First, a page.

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Maryland nonprofits join 'Giving Tuesday' movement, solicit donations, volunteerism

A coalition of young people is searching for 614,000 pledges of time, money or acts of kindness as part of a local #GivingTuesday campaign to secure one charitable action in honor of every Baltimore resident.

The global fundraising movement has raised tens of millions of dollars locally and generated creative outpourings in Maryland since it was established in 2012, such as a dance crew posting step-by-step video tutorials on social media to raise money for after-school programs, a proceeds giveaway by a local coal-fired pizza shop and the adornment of the Edgar Allan Poe statue at the University of Baltimore in bright blue bows to broadcast every donation received.

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The goal of #GivingTuesday is to generate philanthropic contributions following the start of the holiday season after Black Friday, Small Business Saturday and Cyber Monday.

Jeremy Rosendale is helping run the campaign — #WhatisyourpasHON — by the United Way of Central Maryland to round up enough commitments to represent each person who lives in the city. A dozen groups for young professionals are deploying their resources to find donors to give volunteer hours, money or other actions to whatever cause they are passionate about, whether it’s the United Way; Baltimore Animal Rescue and Care Shelter, known as BARCs; Moveable Feast, a meals program for people with life-threatening illnesses; or any other charitable group.

“We wanted to harness that energy and passion of young professionals,” said Rosendale, director of the United Way’s young professionals Emerging Leaders United group. “So many inspiring things are happening, despite the negative news Baltimore has been garnering. Many of us love our city, our state and our region. Let’s bring together the hours, the dollars and the acts of kindness. It’s an audacious goal, and we're hoping it gets people to thinking broader: ‘I can do more. I should give more.’ ”

People in Baltimore age 40 and younger are particularly drawn to hands-on volunteerism that produces results they can see, Rosendale said. The pledges made to the campaign can be carried out over the next year.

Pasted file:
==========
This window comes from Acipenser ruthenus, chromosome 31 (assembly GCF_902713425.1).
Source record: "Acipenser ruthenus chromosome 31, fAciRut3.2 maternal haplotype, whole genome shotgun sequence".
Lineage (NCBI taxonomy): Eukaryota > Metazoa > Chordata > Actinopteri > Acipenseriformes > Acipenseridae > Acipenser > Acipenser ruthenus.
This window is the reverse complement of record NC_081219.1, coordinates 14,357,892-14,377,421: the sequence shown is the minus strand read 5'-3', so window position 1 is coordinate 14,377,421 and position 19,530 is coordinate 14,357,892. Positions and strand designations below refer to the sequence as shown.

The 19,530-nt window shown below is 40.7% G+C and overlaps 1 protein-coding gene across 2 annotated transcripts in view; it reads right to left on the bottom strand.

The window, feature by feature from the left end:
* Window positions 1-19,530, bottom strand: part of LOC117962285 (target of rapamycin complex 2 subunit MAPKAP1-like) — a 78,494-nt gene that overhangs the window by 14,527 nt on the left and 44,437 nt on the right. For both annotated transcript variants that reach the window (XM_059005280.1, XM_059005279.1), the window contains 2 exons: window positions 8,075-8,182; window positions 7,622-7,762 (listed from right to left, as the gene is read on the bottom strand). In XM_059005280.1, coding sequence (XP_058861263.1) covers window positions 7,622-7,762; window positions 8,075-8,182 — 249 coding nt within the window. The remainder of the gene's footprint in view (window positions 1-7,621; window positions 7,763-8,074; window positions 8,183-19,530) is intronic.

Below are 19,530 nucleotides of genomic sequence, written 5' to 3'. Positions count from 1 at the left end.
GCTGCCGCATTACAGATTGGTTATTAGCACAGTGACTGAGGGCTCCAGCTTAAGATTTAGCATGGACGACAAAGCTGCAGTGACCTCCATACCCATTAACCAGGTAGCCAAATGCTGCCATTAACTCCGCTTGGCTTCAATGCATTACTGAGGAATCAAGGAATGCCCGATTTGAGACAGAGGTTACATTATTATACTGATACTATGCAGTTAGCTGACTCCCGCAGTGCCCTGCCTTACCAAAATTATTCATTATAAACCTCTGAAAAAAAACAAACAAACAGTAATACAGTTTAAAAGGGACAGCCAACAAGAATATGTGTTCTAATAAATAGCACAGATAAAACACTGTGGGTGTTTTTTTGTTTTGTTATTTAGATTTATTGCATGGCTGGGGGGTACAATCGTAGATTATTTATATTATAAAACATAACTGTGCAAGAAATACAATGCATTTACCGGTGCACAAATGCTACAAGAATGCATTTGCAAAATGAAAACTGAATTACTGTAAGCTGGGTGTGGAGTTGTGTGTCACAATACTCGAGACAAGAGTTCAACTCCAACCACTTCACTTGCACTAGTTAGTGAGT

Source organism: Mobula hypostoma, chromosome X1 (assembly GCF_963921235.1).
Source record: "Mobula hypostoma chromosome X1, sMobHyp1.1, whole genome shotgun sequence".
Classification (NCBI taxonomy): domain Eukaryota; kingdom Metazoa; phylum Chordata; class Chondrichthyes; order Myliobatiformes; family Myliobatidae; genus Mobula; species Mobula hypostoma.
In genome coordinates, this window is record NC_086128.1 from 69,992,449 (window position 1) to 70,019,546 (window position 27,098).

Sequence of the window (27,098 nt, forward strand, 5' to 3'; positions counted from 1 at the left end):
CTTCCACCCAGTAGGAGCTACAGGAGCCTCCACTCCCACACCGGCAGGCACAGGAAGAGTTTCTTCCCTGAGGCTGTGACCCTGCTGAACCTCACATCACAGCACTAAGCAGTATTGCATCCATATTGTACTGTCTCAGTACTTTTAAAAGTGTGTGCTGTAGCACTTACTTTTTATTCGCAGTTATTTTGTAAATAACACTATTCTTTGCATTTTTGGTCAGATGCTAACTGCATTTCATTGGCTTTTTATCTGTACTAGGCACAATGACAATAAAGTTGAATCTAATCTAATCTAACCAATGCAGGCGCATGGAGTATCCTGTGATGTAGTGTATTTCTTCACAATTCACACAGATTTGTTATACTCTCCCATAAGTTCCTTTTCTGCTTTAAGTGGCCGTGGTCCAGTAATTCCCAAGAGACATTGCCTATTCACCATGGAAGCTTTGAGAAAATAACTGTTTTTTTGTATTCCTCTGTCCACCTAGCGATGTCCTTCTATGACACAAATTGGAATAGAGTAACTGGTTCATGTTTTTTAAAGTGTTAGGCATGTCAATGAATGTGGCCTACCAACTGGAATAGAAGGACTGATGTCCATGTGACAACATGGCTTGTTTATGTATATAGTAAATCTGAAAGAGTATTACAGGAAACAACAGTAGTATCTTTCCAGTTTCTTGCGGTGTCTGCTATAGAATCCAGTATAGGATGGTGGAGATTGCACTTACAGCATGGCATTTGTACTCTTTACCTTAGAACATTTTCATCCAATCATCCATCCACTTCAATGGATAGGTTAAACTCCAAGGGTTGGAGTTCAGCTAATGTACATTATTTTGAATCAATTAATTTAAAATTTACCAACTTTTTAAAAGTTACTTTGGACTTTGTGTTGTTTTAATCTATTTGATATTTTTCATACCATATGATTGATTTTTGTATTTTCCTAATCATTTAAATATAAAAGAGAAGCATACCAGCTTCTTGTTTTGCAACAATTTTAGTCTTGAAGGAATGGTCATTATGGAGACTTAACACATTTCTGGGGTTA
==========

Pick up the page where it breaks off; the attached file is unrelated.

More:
More than $168 million was reportedly raised across the world on the last #GivingTuesday using telephone banks, email blitzes and Twitter campaigns. The totals have grown each year from the estimated $12 million raised in 2012. The concept was created by a New York City nonprofit, the 92nd Street Y, to counter the commercialism at the start of the holiday season.

Among the efforts in Baltimore was the “Bmore Gives More” campaign in 2013 that raised more than $5 million, a total that is believed to have grown each year since.

This year, the Franciscan Center will host Bank of America employees for a day of service. The workers will put together 1,000 bags of soap, toothpaste and other toiletries purchased by the bank for the men, women and children served by the center at 101 W. 23rd St.

The kits — which offer personal hygiene items important for their clients’ dignity but can be too expensive for the city’s poorest residents — will be distributed throughout the holiday season. As part of the #GivingTuesday effort, the center is challenging the community to donate another $4,500 through its website to match the Bank of America gift to purchase supplies for another 1,000 kits that can be given out in January and February.

“Toiletry items are something most of us take for granted,” said Meg Ducey, the center’s development and marketing director. “For somebody who is struggling to fill their belly every day, they can often be out of reach. Bank of America generously donated 1,000 kits, but we’ll go through them in a month, and the need continues throughout the winter.”

Organizations across Maryland will also be participating in a variety of ways, including an expungement clinic that will be held by Maryland Volunteer Lawyers Service and Venable LLP for the clients of Helping Up Mission to scrub their public records of charges that block them from accessing jobs, housing and visitation with their children.

The Associated’s website links to gifts at various prices, from $100 to “foster a diverse, respectful Jewish community” to $1,000 for “life-long Jewish learning and experiences.” The Open Society Institute’s Baltimore office is looking to raise $60,000 to pay for one of their future fellows.

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